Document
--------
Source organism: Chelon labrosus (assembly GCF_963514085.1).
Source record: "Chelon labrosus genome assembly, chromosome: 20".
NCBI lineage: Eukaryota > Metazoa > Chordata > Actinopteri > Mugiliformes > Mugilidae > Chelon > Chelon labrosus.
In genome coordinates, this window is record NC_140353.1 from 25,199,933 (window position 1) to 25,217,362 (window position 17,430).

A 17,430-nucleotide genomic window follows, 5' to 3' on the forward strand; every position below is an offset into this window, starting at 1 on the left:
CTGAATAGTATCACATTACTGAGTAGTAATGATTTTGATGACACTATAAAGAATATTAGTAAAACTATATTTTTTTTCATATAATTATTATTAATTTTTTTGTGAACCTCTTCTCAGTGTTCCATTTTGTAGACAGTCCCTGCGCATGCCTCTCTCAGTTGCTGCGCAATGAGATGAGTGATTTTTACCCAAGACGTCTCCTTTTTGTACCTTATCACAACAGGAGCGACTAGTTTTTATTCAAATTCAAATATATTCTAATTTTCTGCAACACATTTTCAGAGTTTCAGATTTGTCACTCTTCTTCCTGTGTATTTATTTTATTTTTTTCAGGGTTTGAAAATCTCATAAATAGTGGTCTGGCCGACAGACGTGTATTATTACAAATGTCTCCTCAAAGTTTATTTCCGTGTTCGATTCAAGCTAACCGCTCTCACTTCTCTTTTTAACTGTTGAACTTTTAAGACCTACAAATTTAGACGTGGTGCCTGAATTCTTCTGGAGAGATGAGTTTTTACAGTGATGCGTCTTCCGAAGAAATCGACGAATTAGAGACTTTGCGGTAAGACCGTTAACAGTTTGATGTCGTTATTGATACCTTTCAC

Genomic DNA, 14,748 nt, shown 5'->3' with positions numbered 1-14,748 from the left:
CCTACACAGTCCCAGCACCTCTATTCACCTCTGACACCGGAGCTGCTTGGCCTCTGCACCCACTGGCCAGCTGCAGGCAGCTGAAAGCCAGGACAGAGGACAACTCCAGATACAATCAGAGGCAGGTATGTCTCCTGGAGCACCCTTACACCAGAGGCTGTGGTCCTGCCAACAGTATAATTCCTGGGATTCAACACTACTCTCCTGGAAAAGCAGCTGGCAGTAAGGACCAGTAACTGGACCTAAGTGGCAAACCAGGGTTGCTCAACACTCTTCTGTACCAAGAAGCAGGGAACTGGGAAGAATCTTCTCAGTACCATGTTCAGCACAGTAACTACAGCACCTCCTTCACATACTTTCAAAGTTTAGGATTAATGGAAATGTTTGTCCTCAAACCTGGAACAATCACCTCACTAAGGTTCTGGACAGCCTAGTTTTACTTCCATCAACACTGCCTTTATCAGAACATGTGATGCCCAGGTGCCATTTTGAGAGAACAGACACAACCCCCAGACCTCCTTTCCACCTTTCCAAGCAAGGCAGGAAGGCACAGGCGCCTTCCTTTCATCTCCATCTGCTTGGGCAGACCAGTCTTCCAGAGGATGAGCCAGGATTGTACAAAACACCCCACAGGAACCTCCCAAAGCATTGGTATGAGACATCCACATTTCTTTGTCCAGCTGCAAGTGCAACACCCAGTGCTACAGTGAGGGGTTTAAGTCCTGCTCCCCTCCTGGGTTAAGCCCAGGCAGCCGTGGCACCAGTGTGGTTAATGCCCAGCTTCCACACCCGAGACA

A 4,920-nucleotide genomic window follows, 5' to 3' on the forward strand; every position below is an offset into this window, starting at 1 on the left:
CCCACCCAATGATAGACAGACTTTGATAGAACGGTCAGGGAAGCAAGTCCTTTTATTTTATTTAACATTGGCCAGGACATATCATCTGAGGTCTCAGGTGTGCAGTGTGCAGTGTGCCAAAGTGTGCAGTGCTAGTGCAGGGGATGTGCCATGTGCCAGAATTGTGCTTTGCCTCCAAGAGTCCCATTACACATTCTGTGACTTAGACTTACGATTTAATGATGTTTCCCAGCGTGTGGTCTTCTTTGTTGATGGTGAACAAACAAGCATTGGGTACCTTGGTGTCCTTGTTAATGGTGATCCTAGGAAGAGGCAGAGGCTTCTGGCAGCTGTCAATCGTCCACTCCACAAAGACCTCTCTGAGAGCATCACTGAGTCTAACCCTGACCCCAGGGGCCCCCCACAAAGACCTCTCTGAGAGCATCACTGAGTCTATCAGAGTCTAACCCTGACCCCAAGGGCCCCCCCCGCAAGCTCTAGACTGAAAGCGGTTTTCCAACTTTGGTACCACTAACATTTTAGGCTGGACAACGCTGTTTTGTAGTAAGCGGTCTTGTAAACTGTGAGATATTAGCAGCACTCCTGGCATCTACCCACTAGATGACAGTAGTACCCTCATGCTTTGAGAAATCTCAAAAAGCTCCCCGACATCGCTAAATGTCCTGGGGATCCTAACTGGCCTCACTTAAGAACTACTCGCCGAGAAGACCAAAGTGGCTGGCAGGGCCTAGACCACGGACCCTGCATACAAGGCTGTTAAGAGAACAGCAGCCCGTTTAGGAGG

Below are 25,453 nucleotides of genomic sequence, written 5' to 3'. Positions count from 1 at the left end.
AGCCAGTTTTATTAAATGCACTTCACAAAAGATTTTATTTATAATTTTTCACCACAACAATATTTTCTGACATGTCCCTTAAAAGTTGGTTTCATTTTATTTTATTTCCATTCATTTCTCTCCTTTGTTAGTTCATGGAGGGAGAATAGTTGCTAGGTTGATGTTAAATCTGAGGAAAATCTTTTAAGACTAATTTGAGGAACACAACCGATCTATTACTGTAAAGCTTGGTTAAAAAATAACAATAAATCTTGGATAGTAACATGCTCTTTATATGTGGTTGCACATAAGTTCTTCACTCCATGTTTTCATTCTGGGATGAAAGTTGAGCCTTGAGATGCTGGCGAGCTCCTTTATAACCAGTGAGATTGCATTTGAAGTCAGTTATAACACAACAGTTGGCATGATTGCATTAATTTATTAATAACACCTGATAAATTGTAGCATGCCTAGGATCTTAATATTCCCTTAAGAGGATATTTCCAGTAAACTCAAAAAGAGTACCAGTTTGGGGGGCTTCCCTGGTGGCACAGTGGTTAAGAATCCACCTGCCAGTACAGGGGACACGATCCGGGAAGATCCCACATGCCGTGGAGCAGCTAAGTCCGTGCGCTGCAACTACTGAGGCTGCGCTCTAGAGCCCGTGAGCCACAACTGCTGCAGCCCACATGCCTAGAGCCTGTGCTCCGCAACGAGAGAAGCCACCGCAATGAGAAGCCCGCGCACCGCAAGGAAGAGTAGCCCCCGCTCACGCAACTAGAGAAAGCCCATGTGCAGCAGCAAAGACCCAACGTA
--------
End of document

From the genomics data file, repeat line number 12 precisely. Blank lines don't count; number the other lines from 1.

AGCCAGTTTTATTAAATGCACTTCACAAAAGATTTTATTTATAATTTTTCACCACAACAATATTTTCTGACATGTCCCTTAAAAGTTGGTTTCATTTTATTTTATTTCCATTCATTTCTCTCCTTTGTTAGTTCATGGAGGGAGAATAGTTGCTAGGTTGATGTTAAATCTGAGGAAAATCTTTTAAGACTAATTTGAGGAACACAACCGATCTATTACTGTAAAGCTTGGTTAAAAAATAACAATAAATCTTGGATAGTAACATGCTCTTTATATGTGGTTGCACATAAGTTCTTCACTCCATGTTTTCATTCTGGGATGAAAGTTGAGCCTTGAGATGCTGGCGAGCTCCTTTATAACCAGTGAGATTGCATTTGAAGTCAGTTATAACACAACAGTTGGCATGATTGCATTAATTTATTAATAACACCTGATAAATTGTAGCATGCCTAGGATCTTAATATTCCCTTAAGAGGATATTTCCAGTAAACTCAAAAAGAGTACCAGTTTGGGGGGCTTCCCTGGTGGCACAGTGGTTAAGAATCCACCTGCCAGTACAGGGGACACGATCCGGGAAGATCCCACATGCCGTGGAGCAGCTAAGTCCGTGCGCTGCAACTACTGAGGCTGCGCTCTAGAGCCCGTGAGCCACAACTGCTGCAGCCCACATGCCTAGAGCCTGTGCTCCGCAACGAGAGAAGCCACCGCAATGAGAAGCCCGCGCACCGCAAGGAAGAGTAGCCCCCGCTCACGCAACTAGAGAAAGCCCATGTGCAGCAGCAAAGACCCAACGTA